|5||§ 25.175(d)||Static longitudinal stability (landing).|
|6||§ 25.945(b)(5)||Thrust or power augmentation system (fluid tanks).||02-02||67 FR 4856 01/31/2002|
|7||§ 25.973(d)||Fuel tank filler connection.|
|8||§ 25.1181(b)||Designated fire zones; regions included.|
|9||§ 25.1305(a)(7) and (d)(2)||Powerplant instruments (for all airplanes); (for turbojet engine powered airplanes).|
|10||§ 25.1423||Public address system.||02-18||67 FR 70510 11/22/2002|
|11||§ 25.677||Trim systems.||02-15||67 FR 61836 10/02/2002|
|12||§ 25.1439||Protective breathing equipment.|
|13||§ 25.1141||Powerplant controls; general.||02-08||67 FR 30820 05/08/2002|
In these notices you will find a history of the problems and discussions of the safety considerations supporting this rule. You also will find a discussion of the current requirements and why they do not adequately address the problem. The NPRMs refer to the ARAC recommendations upon which we relied in developing the proposed rules. The NPRMs also discuss each alternative that we considered and the reasons for rejecting the ones we did not adopt.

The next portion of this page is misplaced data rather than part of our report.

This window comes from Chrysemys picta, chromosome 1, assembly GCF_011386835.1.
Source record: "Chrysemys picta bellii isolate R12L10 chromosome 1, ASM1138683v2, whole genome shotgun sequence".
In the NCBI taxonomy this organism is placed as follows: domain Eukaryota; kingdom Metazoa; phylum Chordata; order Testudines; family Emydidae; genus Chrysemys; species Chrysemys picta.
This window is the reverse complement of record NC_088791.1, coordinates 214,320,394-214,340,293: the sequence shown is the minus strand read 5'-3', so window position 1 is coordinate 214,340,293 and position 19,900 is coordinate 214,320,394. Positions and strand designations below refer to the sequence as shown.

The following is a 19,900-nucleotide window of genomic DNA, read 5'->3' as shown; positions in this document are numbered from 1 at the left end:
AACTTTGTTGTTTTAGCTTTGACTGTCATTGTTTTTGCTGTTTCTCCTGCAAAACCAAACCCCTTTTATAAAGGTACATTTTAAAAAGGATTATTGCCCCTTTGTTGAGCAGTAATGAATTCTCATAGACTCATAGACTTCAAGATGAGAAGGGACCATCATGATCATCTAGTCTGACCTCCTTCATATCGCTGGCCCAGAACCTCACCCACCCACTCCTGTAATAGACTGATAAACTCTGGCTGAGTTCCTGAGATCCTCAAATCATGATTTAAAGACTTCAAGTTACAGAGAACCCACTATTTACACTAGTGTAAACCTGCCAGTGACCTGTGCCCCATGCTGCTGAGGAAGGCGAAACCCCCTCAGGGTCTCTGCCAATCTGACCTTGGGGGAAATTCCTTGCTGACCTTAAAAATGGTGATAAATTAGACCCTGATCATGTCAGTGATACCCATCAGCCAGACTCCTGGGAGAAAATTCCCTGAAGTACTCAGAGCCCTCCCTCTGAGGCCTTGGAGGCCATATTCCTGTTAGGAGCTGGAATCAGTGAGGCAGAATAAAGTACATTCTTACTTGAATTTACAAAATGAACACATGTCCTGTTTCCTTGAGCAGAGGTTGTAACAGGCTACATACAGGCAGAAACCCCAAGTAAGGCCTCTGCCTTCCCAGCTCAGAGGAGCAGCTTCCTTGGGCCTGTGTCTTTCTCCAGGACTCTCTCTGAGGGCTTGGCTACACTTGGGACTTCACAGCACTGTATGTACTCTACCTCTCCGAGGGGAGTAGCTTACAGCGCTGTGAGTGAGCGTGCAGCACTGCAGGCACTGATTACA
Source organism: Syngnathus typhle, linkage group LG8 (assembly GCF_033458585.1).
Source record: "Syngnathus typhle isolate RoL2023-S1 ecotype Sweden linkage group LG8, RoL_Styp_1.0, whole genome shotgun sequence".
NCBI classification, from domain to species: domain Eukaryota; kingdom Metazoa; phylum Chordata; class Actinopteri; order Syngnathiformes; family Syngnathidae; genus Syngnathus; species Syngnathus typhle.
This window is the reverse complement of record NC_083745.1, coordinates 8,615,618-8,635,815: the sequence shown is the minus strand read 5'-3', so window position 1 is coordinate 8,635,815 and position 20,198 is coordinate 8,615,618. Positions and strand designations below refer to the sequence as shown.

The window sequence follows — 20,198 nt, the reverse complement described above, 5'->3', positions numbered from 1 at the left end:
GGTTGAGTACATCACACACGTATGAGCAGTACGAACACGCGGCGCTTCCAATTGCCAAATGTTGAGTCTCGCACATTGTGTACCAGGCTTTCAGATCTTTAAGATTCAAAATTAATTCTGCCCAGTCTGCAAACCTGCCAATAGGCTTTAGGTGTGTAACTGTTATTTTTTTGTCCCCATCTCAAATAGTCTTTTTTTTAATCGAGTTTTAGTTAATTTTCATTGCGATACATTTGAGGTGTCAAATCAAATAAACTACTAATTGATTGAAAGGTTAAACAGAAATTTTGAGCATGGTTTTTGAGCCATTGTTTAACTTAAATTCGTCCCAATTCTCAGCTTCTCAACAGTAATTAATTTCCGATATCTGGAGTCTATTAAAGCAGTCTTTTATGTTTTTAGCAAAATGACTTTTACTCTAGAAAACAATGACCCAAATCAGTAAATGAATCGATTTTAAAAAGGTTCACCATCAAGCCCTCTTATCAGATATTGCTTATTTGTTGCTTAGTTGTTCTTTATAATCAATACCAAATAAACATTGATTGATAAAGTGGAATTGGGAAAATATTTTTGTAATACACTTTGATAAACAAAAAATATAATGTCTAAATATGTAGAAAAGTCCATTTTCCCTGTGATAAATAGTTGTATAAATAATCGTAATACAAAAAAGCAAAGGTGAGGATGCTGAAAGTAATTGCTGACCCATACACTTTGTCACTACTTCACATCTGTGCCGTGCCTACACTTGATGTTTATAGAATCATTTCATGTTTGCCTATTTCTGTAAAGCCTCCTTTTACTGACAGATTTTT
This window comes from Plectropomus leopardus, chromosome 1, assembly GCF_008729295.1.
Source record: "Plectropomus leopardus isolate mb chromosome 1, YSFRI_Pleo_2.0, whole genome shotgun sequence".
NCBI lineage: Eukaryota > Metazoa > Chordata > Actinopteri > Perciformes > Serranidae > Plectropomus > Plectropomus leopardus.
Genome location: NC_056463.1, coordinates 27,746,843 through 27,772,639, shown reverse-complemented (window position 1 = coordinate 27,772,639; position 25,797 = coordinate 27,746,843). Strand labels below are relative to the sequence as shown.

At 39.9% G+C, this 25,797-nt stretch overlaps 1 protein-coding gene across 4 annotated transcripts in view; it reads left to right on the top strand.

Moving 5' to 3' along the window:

The background material in the NPRMs contains the basis and rationale for this rule and, except where we have specifically expanded on the background elsewhere in this preamble, supports this final rule as if it were contained here. We refer inquiries regarding the intent of the requirements to the background in the NPRMs as though it was in the final rule itself. It is therefore not necessary to repeat the background in this document. Start Printed Page 40521
Title 14 of the Code of Federal Regulations (CFR) part 25 contains the airworthiness standards for type certification of transport category airplanes. These standards apply to airplanes manufactured within the U.S. for use by U.S. registered operators, and airplanes manufactured in other countries and imported to the U.S. under a bilateral agreement. Manufacturers of transport category airplanes must show that each airplane they produce of a different type design complies with the applicable part 25 standards.